Three-person focus group argues enforcement

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April 24, 2009

4:11 AM

“I think you all have reached a point of no return,” facilitator Bill Porter said. “Fact is, you didn’t reach an agreement.”

The City of Williamsburg’s Focus Group on Rental Properties Near the College of William and Mary failed to reach a consensus on a resolution that could amend or expand the three-person rule Thursday.

The focus group has been meeting weekly to develop a recommendation for the Williamsburg City Council on how to improve and enforce zoning ordinances and alleviate some of the pressures caused by off-campus student housing.

Once again, the focus group failed to agree on an effective enforcement measure for student violators of city ordinances.

Focus group member Michael J. Fox, chief of staff to College President Taylor Reveley and secretary to the Board of Visitors, indicated that the College would be taking steps to address the behavior of students who live off campus, no matter what is ultimately decided by the focus group.

These steps include a review and possible revision of the College’s alcohol policy. Fox also said off-campus students whose actions are repeatedly the subject of complaints from residents could face consequences from the Dean of Students and Student Affairs offices.

“President Reveley’s given the OK,” Fox said after the meeting. “We want to see if [the alcohol policy] has had an impact on moving students off campus.”

In addition to his enforcement proposals, Fox also said the College will be committing $40 million to the construction of student housing on campus and on property adjacent to WaWa in the years to come.

“We are committed to discussing long-term housing on campus,” he said.

Focus group member Bill Talley also emphasized the need for the College and the city to develop long-term solutions to the housing situation.

“We need to keep a healthy ratio of owner-occupied and rental homes,” Talley said.

He added that the city and the College should identify neighborhoods that could accommodate off-campus student housing and student-friendly businesses, “clustering” students away from residential neighborhoods.

Fox’s proposals, if approved, would serve as an alternative to an enforcement measure supported by several members of the focus group, which calls for the creation of a College Office of Off-Campus Housing and a database that includes the addresses of every student residing off campus.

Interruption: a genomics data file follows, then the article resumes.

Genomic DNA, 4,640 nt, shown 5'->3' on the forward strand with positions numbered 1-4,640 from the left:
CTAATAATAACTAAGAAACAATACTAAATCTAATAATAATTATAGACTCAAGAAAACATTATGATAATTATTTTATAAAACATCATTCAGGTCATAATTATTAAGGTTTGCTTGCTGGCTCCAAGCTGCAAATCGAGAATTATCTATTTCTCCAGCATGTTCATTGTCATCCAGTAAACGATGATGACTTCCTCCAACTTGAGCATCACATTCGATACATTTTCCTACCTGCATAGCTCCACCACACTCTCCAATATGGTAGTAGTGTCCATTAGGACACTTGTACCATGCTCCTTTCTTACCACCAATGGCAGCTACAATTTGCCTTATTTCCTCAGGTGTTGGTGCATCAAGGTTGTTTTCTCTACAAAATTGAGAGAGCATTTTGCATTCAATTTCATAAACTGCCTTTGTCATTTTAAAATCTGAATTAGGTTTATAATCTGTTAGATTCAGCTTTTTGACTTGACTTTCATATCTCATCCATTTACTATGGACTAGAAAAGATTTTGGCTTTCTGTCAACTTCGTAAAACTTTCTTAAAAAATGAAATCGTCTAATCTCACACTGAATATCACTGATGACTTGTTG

The Office of Off-Campus Housing and database proposals had been sharply opposed by focus group member Nick Fitzgerald ’09 at last week’s meeting.

Fox echoed Fitzgerald’s comments from last week, saying that the College would not create the office. He added that the database could potentially violate a trust between students and the College. Currently, students who reside off campus are not required to give an address to the College.

“I’m disappointed that the College is not willing to step up to the plate on the off-campus housing office,” focus group member Bill Dell said. “Through an off-campus office, residents would be confident there would be consequences [to violations.]”

Focus group members Carolyn Murphy and Talley presented a draft proposal to the group that included the disputed off-campus housing office.

The proposal included a provision that would allow landlords to submit applications for Special Use Permits that would expand the rental capacity of their properties to four if they meet certain objective criteria. Input from neighbors and surrounding residents is not one of those criteria. This omission drew criticism from the other focus group members.

“Without meaningful neighbor input, I don’t see how I can support this,” Dell said.

Applications for five tenants or more would be subject to review by the City Planning Commission and the city council and would allow for the input of neighbors and community members.

In the next few days, an updated version of Talley and Murphy’s proposal will be sent out via e-mail to group members.

This proposal will indicate points upon which the group agreed as well as those that were met with dissension.

Although it is possible that the focus group may agree upon a resolution through correspondence in the next week, Fitzgerald said such an outcome is unlikely since no more meetings are scheduled.

“I wish we could’ve come to some sort of agreement,” he said. “I think this was a failure by a few individuals who may or may not have wanted come to a consensus.”

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